How two wrongs made for feckless governance of the B.C. legal profession

In my September 26, 2014, post, B.C. Law Society abdicates self-governance in favour of non-governance, I argued the Law Society of British Columbia irresponsibly fettered its independent decision-making authority to an ultra vires plebiscite of rank-and-file lawyers on the issue of accreditation of a Christian law school that openly discriminates against LGBT candidates.

The LSBC went on to hold the referendum and, on October 31, 2014, voted that it was bound by the result, reversed its earlier decision of April 11, 2014 to grant accreditation.

Last Thursday, in its judicial review, the Supreme Court of British Columbia agreed that the Law Society had abdicated its responsibility.  Chief Justice Hinkson set aside the October LSBC decision and reinstated the April one.  In arriving at this conclusion, the Chief Justice held, at para. 152: 

‘I find that the Benchers improperly fettered their discretion and acted outside their authority in delegating to the LSBC’s members the question of whether TWU’s proposed faculty of law should be approved for the purposes of the admissions program.’

Unsoundness of the April, 2014, Decision

It was unfortunate that the court did not really consider the April decision, too, for what it was.  Those who heard the April speeches of the benchers voting in favour of accreditation will recall repeated references to the LSBC being bound by the 2001 Supreme Court decision in TWU v. BCCT, dealing with a refusal by the provincial regulator of teachers from accrediting a teachers college at the same university.

As a matter of administrative law, the Supreme Court ‘s decision in BCCT dealt with a distinct statutory framework.  There, the College and the educational system was entirely answerable to a state regulator, and the Teaching Profession Act specifically fettered the College’s decision-making power.  At para. 43 of the majority decision, Justices Iacobucci and Bastarache stated:

‘The order of mandamus was justified because the exercise of discretion by the BCCT was fettered by s. 4 of the Act and because the only reason for denial of certification was the consideration of discriminatory practices.  In considering the religious precepts of TWU instead of the actual impact of these beliefs on the school environment, the BCCT acted on the basis of irrelevant considerations.’

In other words, the BCCT acted wrongly by failing to fetter its power.  The College had failed to confine itself to enumerated considerations, none of which included matters of discrimination.  The courts overturned the BCCT because it failed to keep its decision-making confined to the state-regulated framework:  the exact reverse of the regulatory environment of the LSBC.  The fundamental principle of regulation of the legal profession in Canada is that law societies precede Confederation, and that statutes of continuation protect a zone of regulatory independence.  These statutes do not dictate to the legal profession: rather, they protect an independent bar from the state dictating to it.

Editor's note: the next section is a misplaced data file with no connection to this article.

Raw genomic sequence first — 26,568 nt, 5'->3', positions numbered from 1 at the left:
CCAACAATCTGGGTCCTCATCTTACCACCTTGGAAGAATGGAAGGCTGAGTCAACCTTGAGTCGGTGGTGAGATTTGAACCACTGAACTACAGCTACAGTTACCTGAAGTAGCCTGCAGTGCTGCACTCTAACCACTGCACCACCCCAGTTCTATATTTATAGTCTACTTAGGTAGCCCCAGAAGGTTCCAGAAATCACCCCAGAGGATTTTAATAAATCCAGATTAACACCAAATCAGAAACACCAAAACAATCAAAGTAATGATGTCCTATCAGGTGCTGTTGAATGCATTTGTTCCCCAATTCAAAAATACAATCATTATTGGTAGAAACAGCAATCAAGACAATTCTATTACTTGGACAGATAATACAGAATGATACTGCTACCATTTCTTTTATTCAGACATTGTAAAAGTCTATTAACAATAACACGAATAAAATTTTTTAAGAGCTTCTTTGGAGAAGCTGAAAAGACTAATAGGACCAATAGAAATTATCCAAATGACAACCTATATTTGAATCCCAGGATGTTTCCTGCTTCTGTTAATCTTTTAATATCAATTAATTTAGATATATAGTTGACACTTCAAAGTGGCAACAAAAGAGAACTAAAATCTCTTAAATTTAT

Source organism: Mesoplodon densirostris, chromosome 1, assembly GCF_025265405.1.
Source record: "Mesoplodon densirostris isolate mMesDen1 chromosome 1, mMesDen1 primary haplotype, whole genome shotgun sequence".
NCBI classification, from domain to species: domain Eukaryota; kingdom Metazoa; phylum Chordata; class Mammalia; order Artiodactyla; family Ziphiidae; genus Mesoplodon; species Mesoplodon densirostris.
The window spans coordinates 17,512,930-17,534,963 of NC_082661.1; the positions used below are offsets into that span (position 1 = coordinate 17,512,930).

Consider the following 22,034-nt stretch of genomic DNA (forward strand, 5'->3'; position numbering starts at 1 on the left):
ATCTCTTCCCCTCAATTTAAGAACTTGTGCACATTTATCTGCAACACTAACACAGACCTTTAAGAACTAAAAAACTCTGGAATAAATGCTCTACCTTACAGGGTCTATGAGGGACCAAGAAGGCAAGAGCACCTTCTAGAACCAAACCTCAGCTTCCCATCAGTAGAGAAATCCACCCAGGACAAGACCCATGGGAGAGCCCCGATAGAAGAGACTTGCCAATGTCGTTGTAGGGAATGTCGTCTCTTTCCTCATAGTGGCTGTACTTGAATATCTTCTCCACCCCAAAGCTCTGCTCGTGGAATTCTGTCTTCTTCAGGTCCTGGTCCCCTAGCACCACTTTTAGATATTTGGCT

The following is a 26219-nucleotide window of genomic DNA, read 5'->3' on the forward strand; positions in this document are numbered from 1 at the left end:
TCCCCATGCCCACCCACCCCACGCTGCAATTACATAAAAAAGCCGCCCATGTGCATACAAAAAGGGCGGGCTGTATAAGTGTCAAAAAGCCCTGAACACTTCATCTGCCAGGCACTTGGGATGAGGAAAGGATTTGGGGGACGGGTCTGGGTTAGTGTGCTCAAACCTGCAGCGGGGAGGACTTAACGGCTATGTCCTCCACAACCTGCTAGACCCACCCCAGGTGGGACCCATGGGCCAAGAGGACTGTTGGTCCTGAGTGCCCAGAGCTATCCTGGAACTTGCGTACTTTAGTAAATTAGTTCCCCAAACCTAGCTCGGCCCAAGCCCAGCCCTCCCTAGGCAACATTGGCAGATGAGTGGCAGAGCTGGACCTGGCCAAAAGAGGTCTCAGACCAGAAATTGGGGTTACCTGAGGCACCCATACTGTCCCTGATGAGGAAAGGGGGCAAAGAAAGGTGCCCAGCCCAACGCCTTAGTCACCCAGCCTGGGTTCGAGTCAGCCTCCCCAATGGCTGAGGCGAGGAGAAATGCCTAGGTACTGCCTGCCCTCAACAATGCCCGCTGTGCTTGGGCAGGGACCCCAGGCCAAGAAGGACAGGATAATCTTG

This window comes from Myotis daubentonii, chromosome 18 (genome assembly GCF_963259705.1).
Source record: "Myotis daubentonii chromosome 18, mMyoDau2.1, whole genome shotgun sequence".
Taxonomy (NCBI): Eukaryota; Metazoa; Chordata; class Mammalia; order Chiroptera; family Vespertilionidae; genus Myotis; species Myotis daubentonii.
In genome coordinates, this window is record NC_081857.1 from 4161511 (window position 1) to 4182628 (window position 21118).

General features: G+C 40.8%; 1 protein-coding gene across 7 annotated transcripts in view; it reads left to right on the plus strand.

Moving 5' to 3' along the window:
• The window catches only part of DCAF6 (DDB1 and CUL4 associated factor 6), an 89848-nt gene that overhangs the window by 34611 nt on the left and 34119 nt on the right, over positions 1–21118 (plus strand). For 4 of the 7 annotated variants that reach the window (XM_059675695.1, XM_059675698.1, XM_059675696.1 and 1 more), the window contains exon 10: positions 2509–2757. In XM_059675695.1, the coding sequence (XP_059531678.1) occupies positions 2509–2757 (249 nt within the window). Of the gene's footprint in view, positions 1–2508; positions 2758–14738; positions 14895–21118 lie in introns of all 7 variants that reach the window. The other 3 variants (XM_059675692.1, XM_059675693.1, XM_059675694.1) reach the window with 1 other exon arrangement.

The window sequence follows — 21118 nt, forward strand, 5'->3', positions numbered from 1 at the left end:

In its April vote, the LSBC felt bound to follow the same course as the BCCT.  The Law Society therefore decided to grant accreditation based on a basic misunderstanding of its function.  Unlike BCCT, the LSBC is entitled to decide on matters of entry to the legal profession within a zone of professional independence.  The Law Society of Upper Canada, its counterpart in Ontario, got this right and exercised its deliberative jurisdiction to turn down the TWU request for accreditation.  The only B.C. bencher who clearly understood this point was Sharon Matthews, Q.C., who said:  “I say that simply saying because the 2001 TWU case was decided the way it was decided, is saying that our decision is essentially made for us. …  I agree we have to apply the law, but we have to do it in a fulsome way, we have to do it as leaders, and we have to do it with courage.” (April LSBC Transcript, p. 34)

Thus, in B.C., the first decision to grant accreditation was wrongly decided, because the LSBC fettered its discretion by the decision-making constraints imposed on the BCCT.

The next time round, when deciding to hold the plebiscite and resolving to be bound by the vote, the LSBC fettered its discretion to the result of the vote.

The LSBC therefore achieved the rare distinction of making the wrong decision when it resolved in favour of accreditation, and then making the wrong decision in resolving to rescind accreditation.  In each instance, the LSBC failed to be the possessor of its own mind.  Much like an incompetent driver hitting the pedestrian and then running over him again by reversing to see what he hit.

A flawed administrative record

Whether or not one agrees with the above analysis, there is no escape from one fact.  The record which most legal commentators believe will end up in the Supreme Court of Canada will be based, at least in B.C., on the legal regulator’s mishandling of its jurisdiction.  Instead of a clean, jurisdictionally sound consideration of important issues surrounding religious rights and gender-based equality, the record emerging from the LSBC will be … well, bound in fetters.

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